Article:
News In Brief

The formal proposals for peace in the Middle East offered by ex-President Clinton were declared obsolete and nonbinding by the Cabinet of outgoing Israeli Prime Minister Ehud Barak. The move came in a letter to Clinton's successor, George W. Bush, as Barak and his own successor, Ariel Sharon, held their second meeting in 48 hours on forming a coalition government. But Barak reportedly turned down an offer to be defense minister.

A hastily arranged meeting between the chief of Colombia's largest rebel force and President Andres Pastrana produced agreement for the resumption of peace efforts. The two signed a pledge Friday to speed up an exchange of prisoners and to set up a panel that will propose ways to curb right-wing paramilitary violence. Pastrana and Revolutionary Armed Forces leader Manuel Marulanda also committed their negotiators to a first meeting Wednesday.

Twelve children were among 27 people reported massacred by suspected Muslim extremists in Algeria in the largest attack of its type so far this year and the second in three days. Thirteen others died in three separate attacks last Thursday. Reports said two people survived the weekend incident but the attackers had intentionally blinded one of them. Since Jan. 1, more than 280 people have died in the ongoing conflict between fundamentalist guerrillas and the government.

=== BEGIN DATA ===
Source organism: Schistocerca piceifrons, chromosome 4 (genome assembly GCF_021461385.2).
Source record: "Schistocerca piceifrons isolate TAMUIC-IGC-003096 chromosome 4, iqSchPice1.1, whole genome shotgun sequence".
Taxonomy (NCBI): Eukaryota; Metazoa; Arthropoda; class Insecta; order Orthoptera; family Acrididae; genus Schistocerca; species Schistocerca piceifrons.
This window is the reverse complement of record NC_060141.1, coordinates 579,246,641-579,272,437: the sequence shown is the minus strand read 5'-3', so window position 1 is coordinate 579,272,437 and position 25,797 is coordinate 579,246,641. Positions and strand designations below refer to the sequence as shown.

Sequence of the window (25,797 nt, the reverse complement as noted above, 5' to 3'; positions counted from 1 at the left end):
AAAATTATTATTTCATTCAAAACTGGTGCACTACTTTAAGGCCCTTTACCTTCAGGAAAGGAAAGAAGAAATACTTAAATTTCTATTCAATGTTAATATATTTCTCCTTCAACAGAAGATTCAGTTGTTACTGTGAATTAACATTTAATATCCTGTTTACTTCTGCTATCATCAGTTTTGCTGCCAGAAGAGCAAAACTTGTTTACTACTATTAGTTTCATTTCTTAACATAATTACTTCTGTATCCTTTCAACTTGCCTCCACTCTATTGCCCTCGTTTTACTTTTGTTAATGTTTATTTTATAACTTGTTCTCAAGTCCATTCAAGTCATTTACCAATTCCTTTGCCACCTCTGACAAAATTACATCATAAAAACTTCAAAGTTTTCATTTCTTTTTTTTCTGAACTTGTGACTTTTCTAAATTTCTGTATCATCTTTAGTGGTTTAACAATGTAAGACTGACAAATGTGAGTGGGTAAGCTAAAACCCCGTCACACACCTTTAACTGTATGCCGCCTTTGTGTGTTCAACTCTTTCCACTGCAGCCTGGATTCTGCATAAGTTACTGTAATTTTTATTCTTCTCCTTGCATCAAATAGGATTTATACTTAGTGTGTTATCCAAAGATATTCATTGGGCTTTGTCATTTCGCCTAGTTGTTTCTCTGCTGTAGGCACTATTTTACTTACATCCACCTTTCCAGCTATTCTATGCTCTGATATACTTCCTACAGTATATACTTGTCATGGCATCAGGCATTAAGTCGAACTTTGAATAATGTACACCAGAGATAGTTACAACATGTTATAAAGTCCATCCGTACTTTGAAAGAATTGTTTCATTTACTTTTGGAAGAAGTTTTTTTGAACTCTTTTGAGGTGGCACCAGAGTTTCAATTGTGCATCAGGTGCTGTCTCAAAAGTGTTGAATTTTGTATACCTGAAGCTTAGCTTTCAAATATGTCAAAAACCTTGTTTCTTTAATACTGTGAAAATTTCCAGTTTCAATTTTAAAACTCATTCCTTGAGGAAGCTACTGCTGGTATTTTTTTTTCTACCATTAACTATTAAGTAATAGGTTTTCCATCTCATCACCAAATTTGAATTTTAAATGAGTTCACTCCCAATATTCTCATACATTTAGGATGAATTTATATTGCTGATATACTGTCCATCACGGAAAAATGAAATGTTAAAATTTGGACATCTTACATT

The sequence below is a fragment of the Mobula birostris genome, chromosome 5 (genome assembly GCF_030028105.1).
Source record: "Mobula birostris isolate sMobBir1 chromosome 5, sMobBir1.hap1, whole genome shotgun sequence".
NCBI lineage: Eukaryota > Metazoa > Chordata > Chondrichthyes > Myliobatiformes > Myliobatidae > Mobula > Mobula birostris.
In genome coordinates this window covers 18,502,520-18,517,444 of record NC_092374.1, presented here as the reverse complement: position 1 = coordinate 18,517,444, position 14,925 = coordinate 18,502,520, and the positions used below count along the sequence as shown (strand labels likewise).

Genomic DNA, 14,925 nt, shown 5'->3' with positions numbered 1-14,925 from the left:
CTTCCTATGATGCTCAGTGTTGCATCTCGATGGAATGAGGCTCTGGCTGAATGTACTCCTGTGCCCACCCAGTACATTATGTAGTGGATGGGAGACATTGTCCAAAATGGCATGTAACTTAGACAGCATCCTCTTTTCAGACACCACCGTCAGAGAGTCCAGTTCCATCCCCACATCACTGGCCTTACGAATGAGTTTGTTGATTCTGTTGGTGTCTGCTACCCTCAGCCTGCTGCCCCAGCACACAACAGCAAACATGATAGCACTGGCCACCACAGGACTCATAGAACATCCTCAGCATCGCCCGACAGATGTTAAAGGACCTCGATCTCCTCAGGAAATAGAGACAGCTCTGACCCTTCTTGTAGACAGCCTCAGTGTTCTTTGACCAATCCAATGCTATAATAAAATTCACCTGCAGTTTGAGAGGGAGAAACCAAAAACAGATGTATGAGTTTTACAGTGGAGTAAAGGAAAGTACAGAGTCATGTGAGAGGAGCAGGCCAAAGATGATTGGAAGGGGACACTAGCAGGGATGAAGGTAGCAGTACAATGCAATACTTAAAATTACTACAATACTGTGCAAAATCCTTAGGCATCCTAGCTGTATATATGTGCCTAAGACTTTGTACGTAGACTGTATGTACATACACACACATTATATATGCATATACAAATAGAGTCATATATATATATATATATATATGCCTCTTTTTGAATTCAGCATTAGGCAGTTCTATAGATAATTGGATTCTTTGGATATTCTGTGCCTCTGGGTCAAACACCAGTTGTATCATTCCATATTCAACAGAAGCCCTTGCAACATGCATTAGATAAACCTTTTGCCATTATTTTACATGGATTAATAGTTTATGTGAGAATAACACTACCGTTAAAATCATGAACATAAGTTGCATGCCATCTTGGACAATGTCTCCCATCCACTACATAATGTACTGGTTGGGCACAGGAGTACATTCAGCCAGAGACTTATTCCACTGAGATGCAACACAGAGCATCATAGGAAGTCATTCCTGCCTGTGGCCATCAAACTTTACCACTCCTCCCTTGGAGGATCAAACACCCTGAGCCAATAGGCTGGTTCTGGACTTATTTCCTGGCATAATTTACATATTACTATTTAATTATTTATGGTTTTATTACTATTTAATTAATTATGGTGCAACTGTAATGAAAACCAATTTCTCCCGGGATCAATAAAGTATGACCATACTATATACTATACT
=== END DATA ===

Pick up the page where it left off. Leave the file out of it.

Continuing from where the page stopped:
A defiant justice of the Supreme Court told Zimbabwean President Robert Mugabe's government he wouldn't do its bidding by agreeing to retire early. Nicholas McNally, who is white, conveyed that message to Justice Minister Patrick Chinamasa. A colleague who also was pressured asked for time to consult with his family on the matter. Last week, Chief Justice Anthony Gubbay said he'd retire a year early after Parliament censured the court for serving the interests of Zimbabwe's white minority. Mugabe, who long has feuded with the court, is expected to appoint an acting chief justice within weeks.

The largest of four organized rallies drew an estimated 100,000 people to Split, Croatia, to protest an investigation of an ex-Army general on suspicion of war crimes. Mirko Norac, widely regarded as a hero, is not formally charged with the massacre of ethnic-Serb civilians in the civil war of the early 1990s, but is in hiding. New President Stipe Mesic has aroused resentment with his government's efforts to shed light on anti-Serb atrocities.

A stunning political comeback appeared under way for Australia's One Nation Party that could have implications for the national election that must be held in less than a year. In Western Australia, the anti-immigrant movement of founder Pauline Hanson was winning about 10 percent of the vote - 20 percent in some precincts - in a state election that toppled the ruling Liberal-National Party coalition government. Two years ago, One Nation appeared spent as a political force due to its controversial views and infighting in the ranks.

(c) Copyright 2001. The Christian Science Publishing Society

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